His estate valued at $176,000 passed to Thaddeus, but only after the will had been contested in court by other relatives who challenged its validity.
Jerome had always been the leader of the two brothers.
He had initiative, foresight, and business acumen. Without Jerome’s advice, Thaddeus was free to invest in any scheme that took his fancy, and he became the target of some very unscrupulous promoters.
In 1876 Thaddeus organized a beef drive to Washington, then through Idaho to Utah, where the animals were put on trains to San Francisco.
Beef prices were reputed to be higher there. This venture was noteworthy in two respects. It was the longest cattle drive, (1,200 miles) ever made from Canada, and it was a financial disaster.
In 1878 a severe winer hit the Cariboo/Chilcotin, and Thaddeus lost more than 3,000 head of cattle on the Gang Ranch.
By 1879 he was almost bankrupt, and sold his Hat Creek Ranch property to remain solvent.
But back to the Horsefly Road. By 1878, Thaddeus had become convinced that the Blue Lead Mine on the Horsefly River had great potential, even though it had been worked over first by white miners, then for 10 years by the Chinese
It was clearly a claim that had been cleaned out, but Thaddeus was so sure it was another bonanza waiting to happen that by 1884 he had paid for a 10-year lease.
He poured money into purchasing major hydraulic equipment and the digging of ditches to bring water from the Moffat Lake system.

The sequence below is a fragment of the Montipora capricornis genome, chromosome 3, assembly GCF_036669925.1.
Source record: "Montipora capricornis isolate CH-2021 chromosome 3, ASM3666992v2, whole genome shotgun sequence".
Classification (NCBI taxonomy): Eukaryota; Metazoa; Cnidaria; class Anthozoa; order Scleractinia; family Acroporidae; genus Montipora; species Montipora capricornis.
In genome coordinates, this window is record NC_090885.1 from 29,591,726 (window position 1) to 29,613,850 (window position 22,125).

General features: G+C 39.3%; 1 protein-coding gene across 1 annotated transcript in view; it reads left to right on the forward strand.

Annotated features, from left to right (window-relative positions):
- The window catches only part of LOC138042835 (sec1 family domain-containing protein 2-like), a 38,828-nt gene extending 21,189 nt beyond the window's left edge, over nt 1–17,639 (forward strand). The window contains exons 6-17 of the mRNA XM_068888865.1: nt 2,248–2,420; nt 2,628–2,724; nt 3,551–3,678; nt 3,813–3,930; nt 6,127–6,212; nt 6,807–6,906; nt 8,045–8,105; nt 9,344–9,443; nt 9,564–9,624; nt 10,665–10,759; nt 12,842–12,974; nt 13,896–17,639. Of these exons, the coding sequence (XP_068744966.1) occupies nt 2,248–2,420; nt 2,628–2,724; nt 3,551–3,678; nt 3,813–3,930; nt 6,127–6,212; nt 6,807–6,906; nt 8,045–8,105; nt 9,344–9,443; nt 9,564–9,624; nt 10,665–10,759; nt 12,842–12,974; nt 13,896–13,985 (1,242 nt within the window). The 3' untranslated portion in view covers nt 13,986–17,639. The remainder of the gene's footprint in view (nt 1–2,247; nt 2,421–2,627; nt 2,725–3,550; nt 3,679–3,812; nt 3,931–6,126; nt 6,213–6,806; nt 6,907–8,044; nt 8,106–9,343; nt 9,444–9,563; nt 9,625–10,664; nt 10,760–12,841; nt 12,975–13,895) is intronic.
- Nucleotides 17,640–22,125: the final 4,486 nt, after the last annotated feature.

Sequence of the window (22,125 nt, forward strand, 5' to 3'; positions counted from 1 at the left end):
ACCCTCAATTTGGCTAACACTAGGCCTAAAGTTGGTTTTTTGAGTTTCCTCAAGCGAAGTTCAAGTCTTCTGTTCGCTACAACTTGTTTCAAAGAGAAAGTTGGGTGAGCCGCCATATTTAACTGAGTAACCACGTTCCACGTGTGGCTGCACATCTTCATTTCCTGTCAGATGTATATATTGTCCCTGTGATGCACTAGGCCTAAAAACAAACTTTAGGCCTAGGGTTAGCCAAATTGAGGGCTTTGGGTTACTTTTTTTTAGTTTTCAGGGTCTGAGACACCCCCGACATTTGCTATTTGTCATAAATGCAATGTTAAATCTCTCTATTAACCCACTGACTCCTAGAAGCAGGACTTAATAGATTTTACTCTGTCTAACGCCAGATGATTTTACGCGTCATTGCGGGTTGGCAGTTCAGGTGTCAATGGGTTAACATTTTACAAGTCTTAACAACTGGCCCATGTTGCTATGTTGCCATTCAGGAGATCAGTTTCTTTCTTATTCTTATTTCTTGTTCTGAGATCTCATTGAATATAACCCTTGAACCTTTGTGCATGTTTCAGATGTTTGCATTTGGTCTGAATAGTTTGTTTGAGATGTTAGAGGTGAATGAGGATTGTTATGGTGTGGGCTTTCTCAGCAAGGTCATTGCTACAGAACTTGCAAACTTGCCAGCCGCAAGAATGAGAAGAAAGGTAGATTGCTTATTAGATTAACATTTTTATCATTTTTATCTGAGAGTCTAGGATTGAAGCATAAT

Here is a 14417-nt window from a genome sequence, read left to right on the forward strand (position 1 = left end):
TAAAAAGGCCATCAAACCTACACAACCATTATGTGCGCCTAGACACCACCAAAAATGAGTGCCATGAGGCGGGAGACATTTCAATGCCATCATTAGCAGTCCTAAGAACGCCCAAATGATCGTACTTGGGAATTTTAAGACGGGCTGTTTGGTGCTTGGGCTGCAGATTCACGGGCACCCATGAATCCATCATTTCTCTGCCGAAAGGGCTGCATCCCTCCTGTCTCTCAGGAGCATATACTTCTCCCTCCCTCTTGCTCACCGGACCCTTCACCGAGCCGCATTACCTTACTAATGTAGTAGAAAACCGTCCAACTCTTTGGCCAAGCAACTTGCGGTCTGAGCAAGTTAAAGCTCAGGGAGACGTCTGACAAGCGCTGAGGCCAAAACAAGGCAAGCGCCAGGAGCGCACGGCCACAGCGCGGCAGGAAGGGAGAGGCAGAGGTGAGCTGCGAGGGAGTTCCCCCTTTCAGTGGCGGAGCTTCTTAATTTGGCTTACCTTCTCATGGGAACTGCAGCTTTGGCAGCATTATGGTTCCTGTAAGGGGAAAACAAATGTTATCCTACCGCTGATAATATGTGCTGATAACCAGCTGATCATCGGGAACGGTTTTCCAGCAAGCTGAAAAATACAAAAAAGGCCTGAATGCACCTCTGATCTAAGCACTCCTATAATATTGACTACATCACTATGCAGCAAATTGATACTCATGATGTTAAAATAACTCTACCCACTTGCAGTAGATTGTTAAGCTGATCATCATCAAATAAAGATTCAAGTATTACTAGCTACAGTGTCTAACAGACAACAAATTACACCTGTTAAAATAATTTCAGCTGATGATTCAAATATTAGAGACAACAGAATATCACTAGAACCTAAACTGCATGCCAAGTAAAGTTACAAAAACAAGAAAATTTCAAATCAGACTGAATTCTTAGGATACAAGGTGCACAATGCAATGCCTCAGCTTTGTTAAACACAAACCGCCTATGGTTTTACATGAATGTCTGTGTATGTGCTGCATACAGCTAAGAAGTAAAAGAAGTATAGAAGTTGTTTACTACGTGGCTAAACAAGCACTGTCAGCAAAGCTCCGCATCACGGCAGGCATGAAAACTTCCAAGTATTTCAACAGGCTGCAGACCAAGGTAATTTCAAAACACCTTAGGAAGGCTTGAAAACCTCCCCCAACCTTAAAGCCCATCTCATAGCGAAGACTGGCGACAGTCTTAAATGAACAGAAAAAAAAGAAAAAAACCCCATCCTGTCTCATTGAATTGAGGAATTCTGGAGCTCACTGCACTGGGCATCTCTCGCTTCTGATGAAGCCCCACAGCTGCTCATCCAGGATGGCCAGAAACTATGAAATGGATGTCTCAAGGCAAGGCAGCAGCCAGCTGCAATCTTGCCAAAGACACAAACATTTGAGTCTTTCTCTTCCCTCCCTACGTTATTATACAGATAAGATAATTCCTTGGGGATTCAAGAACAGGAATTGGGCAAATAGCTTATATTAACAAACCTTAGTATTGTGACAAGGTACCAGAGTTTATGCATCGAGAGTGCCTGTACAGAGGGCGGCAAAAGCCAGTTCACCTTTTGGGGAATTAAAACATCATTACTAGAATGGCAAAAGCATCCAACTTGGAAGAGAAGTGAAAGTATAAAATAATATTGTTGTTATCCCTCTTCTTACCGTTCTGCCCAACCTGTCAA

The mine was renamed the Horsefly Hydraulic Mine.
It was now clear that tertiary syphilis had now begun to affect Thaddeus’ reasoning. As bad as that was, he was kicked in the head by a horse, and spent six weeks in hospital in Victoria.
After he recovered, he was never quite right in the head, and he went on a monumental spending spree. He proceeded to lay out more than $40,000 to straighten and improve the Horsefly Road from 150 Mile House to his mine site, mainly to facilitate the hauling of equipment and supplies on a year-round basis. The present day road follows much of that route.
Once the road was completed, he brought in a sawmill, a 40 horsepower engine, piping, water monitors, stamp mill machinery, and all sorts of other mining equipment.
By 1886, he had built a store and was constructing winter quarters for his men and horse teams, and the resulting town became known as Harper’s Camp.
By 1887, the mine was in full operation, but it never gleaned more than a few thousand dollars in gold, and Thaddeus lost so much money that in 1888 he had to sell the Gang Ranch to avoid bankruptcy once again.
Thaddeus eventually went through the entire fortune that he and his brother had worked so hard to build up.
His gold fever had cost him dearly and by 1891 his entire estate went into receivership.
Thaddeus was paid a nominal annual stipend to keep him from starving, and he continued to visit his former holdings as if he still owned them, but he was a broken man, increasingly out of touch with reality.
He retired to Victoria in 1898 and died there on Dec. 10 at age 65, like his brother, completely insane.
Harper’s Camp later had its name changed to Horsefly.
Harper’s single-minded quest for gold and his construction of a road to supply his mine provided the basis for the current Horsefly Road, the road that owes its existence to an STD.